Under a new proposal to reform parking in Los Angeles, many parking tickets would cost only $23 — a fraction of the existing fines for common violations.
The idea is one in a long list of suggestions put forward publicly for the first time Thursday by a working group convened by Mayor Eric Garcetti, which has been combing over parking policies since June.
The working group was formed in part as a response to the efforts of activists with the Los Angeles Parking Freedom Initiative. The group argues that L.A. has improperly used parking fines to solve budget problems and maximize revenue rather than ease parking problems.
Last year, the group signaled that it intended to put its reforms -- including capping many fines at $23 -- on the ballot. It then announced it was teaming up with Garcetti through the working group.
Participants in the working group have included Parking Freedom Initiative members Steven Vincent and Jay Beeber, as well as representatives from business groups, several neighborhood councils and the UCLA Institute of Transportation Studies.
In a recently released report, the working group recommended that L.A. slash fines for parking violations that don’t affect public safety to $23 for the first offense, $33 for the second offense of the same kind in the same year, and up to $68 on the fourth offense.
Many such violations now cost drivers more than twice as much: $73 for parking in a prohibited area during street cleaning, for instance. The group said it pegged the fine at $23 to match the median hourly wage in Los Angeles reported by the Bureau of Labor Statistics.
The working group also wants L.A. to expand the use of technologically advanced parking meters that adjust pricing depending on demand, let drivers pay for more time remotely using a smartphone app and charge people only for the time they use.
It noted that L.A. is already using a "performance based pricing" system at thousands of metered spaces downtown, which have increased revenue even as they decreased average parking rates. Plans are in the works to expand that system to Hollywood, Venice and Westwood. The city should "devote more resources to accelerate the rollout," the report stated.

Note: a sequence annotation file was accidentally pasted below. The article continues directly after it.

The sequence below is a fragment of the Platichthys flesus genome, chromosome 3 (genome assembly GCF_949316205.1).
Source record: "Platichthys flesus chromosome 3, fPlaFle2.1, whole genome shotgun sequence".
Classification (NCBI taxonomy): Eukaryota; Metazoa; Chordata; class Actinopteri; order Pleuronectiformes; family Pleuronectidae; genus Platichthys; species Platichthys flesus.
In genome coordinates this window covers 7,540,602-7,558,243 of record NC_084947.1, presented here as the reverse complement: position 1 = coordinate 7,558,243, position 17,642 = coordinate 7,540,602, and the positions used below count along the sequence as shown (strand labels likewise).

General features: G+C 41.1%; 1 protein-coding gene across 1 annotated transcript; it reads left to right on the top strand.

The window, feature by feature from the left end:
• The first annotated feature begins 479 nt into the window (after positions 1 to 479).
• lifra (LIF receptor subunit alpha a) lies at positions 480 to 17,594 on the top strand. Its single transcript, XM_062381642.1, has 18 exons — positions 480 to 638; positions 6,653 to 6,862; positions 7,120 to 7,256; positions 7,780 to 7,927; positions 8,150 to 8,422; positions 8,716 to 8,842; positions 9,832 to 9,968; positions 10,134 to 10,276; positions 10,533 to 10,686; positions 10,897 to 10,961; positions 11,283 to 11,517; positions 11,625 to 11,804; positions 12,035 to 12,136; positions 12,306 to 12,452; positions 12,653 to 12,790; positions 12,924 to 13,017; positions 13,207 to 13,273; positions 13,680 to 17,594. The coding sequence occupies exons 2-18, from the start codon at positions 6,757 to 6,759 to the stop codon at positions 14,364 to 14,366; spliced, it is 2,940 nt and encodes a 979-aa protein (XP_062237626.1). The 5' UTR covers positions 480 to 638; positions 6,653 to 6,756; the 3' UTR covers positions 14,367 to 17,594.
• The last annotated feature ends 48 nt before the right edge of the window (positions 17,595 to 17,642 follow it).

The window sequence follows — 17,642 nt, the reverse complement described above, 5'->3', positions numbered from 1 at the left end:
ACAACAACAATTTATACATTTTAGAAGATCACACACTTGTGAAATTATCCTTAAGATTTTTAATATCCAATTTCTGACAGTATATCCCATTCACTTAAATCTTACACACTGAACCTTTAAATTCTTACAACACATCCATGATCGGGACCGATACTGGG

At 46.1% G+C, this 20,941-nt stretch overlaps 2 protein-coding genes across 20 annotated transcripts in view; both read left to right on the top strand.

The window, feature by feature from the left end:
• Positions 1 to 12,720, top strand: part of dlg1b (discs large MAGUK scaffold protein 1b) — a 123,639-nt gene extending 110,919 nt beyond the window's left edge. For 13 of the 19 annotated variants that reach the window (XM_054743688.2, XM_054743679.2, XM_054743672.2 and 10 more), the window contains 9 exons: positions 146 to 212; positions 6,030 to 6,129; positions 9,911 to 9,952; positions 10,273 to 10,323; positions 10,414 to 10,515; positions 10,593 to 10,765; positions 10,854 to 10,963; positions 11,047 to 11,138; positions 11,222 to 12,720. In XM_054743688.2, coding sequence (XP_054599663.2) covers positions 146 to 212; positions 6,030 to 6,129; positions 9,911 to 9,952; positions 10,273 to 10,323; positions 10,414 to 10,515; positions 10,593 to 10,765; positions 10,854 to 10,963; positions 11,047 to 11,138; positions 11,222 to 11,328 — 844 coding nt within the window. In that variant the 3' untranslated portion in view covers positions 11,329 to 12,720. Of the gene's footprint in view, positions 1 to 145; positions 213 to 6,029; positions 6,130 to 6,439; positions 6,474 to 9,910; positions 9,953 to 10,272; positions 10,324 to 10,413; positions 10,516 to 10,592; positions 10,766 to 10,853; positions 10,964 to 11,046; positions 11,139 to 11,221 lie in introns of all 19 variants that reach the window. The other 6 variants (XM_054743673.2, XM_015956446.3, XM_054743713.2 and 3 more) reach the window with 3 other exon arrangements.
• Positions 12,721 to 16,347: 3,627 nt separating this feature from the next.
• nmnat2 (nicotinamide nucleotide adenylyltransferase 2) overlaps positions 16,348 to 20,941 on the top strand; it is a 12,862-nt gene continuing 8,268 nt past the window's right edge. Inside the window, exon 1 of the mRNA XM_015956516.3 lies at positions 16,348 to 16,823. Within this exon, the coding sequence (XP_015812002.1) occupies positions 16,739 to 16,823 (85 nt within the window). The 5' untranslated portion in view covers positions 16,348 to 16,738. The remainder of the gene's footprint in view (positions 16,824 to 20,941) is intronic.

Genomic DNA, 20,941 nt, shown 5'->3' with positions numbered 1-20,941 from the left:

In addition, the group suggested a host of changes to the city's street-cleaning system to cut down on parking citations, including reducing the time frame during which parking is restricted and reassessing street-cleaning schedules to eliminate conflicts with periods of peak parking demand. Between 2008 and 2012, more citations were issued for street-cleaning violations than any other type of parking ticket, the group said.
The group also wants parking fines go to a special account dedicated to parking management and streetscape services, including bicycle parking and sidewalks. The city could ease the budgetary effects by phasing in the new account over several years, the report said.
The group presented its recommendations to a city commission Thursday.
"We have effectively put this issue on the front burner for the city of Los Angeles," Vincent, director of the Parking Freedom Initiative, said Friday. "The issue isn't whether or not there's going to be change in the parking system -- it's what those changes are going to be and how they're going to be accomplished."
Many of the proposed reforms require approval by city lawmakers. Beeber, a recent City Council candidate, said some of them could be a tough sell.
"I don’t think the city is going to be real hot on changing the cost of the tickets" because of concerns about the effects on the city budget, Beeber said. "That’s going to take some pressure from the public."
But he argued that fairer fines would do something "unquantifiable" -- restore public trust. "When the public feels the only thing the city is trying to do is get a couple of extra bucks out of them, they’re not going to be so willing when the city tries to raise taxes," Beeber said.
City revenue from parking tickets swelled from nearly $110 million in 2003 to roughly $161 million last year, according to the mayor’s last budget.
Garcetti spokeswoman Vicki Curry said in a statement Friday that the mayor had already launched several initiatives to ease parking problems, including testing new kinds of parking signs and adopting a policy to allow parking when street sweeping service is canceled.
"We know that parking can be frustrating for Angelenos, and that's why Mayor Garcetti convened the working group to explore these issues and look at ways technology can help people with parking," Curry wrote in an email. She added, "The mayor will continue to look for and review all ideas to improve parking in Los Angeles."
In reaction to the recommendations, Los Angeles Department of Transportation spokesman Bruce Gillman said simply, "We will implement any and all parking policies approved by the mayor and city council."
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